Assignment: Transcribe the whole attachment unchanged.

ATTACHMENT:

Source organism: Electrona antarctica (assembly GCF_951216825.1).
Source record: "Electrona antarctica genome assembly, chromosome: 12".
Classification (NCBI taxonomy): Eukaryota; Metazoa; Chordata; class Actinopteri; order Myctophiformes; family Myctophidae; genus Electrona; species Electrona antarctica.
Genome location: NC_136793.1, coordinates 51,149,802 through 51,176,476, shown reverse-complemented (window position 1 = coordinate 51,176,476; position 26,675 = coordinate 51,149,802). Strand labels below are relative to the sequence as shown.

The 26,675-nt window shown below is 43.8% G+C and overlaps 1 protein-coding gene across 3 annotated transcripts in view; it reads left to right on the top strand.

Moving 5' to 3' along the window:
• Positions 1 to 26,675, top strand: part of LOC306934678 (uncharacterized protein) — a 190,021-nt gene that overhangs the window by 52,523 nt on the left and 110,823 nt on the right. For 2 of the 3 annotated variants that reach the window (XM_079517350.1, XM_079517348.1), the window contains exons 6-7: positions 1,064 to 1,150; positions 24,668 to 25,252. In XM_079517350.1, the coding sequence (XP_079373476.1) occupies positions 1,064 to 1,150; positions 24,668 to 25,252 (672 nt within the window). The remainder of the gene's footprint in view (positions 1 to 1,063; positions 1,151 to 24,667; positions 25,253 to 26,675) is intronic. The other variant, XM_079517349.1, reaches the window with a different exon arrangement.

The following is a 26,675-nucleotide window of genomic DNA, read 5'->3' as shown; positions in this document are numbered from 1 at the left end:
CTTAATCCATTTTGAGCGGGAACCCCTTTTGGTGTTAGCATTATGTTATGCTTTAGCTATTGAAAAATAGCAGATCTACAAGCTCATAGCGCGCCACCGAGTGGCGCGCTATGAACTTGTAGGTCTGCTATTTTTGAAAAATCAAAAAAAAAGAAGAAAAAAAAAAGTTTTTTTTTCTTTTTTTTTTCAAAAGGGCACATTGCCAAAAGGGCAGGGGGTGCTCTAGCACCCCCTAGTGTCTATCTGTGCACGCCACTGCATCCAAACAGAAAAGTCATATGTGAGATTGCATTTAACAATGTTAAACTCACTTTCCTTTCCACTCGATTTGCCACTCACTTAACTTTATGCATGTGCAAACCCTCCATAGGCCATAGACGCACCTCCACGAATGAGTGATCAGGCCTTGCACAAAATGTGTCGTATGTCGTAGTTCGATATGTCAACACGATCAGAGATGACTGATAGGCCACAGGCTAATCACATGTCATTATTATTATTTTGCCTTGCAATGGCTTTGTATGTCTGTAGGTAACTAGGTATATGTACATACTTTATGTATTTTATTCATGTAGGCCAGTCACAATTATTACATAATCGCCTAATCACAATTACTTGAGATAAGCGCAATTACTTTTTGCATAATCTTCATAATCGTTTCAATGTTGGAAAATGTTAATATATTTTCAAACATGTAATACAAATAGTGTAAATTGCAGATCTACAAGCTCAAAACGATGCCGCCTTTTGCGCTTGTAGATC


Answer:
Source organism: Electrona antarctica (assembly GCF_951216825.1).
Source record: "Electrona antarctica genome assembly, chromosome: 12".
Classification (NCBI taxonomy): Eukaryota; Metazoa; Chordata; class Actinopteri; order Myctophiformes; family Myctophidae; genus Electrona; species Electrona antarctica.
Genome location: NC_136793.1, coordinates 51,149,802 through 51,176,476, shown reverse-complemented (window position 1 = coordinate 51,176,476; position 26,675 = coordinate 51,149,802). Strand labels below are relative to the sequence as shown.

The 26,675-nt window shown below is 43.8% G+C and overlaps 1 protein-coding gene across 3 annotated transcripts in view; it reads left to right on the top strand.

Moving 5' to 3' along the window:
• Positions 1 to 26,675, top strand: part of LOC306934678 (uncharacterized protein) — a 190,021-nt gene that overhangs the window by 52,523 nt on the left and 110,823 nt on the right. For 2 of the 3 annotated variants that reach the window (XM_079517350.1, XM_079517348.1), the window contains exons 6-7: positions 1,064 to 1,150; positions 24,668 to 25,252. In XM_079517350.1, the coding sequence (XP_079373476.1) occupies positions 1,064 to 1,150; positions 24,668 to 25,252 (672 nt within the window). The remainder of the gene's footprint in view (positions 1 to 1,063; positions 1,151 to 24,667; positions 25,253 to 26,675) is intronic. The other variant, XM_079517349.1, reaches the window with a different exon arrangement.

The following is a 26,675-nucleotide window of genomic DNA, read 5'->3' as shown; positions in this document are numbered from 1 at the left end:
CTTAATCCATTTTGAGCGGGAACCCCTTTTGGTGTTAGCATTATGTTATGCTTTAGCTATTGAAAAATAGCAGATCTACAAGCTCATAGCGCGCCACCGAGTGGCGCGCTATGAACTTGTAGGTCTGCTATTTTTGAAAAATCAAAAAAAAAGAAGAAAAAAAAAAGTTTTTTTTTCTTTTTTTTTTCAAAAGGGCACATTGCCAAAAGGGCAGGGGGTGCTCTAGCACCCCCTAGTGTCTATCTGTGCACGCCACTGCATCCAAACAGAAAAGTCATATGTGAGATTGCATTTAACAATGTTAAACTCACTTTCCTTTCCACTCGATTTGCCACTCACTTAACTTTATGCATGTGCAAACCCTCCATAGGCCATAGACGCACCTCCACGAATGAGTGATCAGGCCTTGCACAAAATGTGTCGTATGTCGTAGTTCGATATGTCAACACGATCAGAGATGACTGATAGGCCACAGGCTAATCACATGTCATTATTATTATTTTGCCTTGCAATGGCTTTGTATGTCTGTAGGTAACTAGGTATATGTACATACTTTATGTATTTTATTCATGTAGGCCAGTCACAATTATTACATAATCGCCTAATCACAATTACTTGAGATAAGCGCAATTACTTTTTGCATAATCTTCATAATCGTTTCAATGTTGGAAAATGTTAATATATTTTCAAACATGTAATACAAATAGTGTAAATTGCAGATCTACAAGCTCAAAACGATGCCGCCTTTTGCGCTTGTAGATC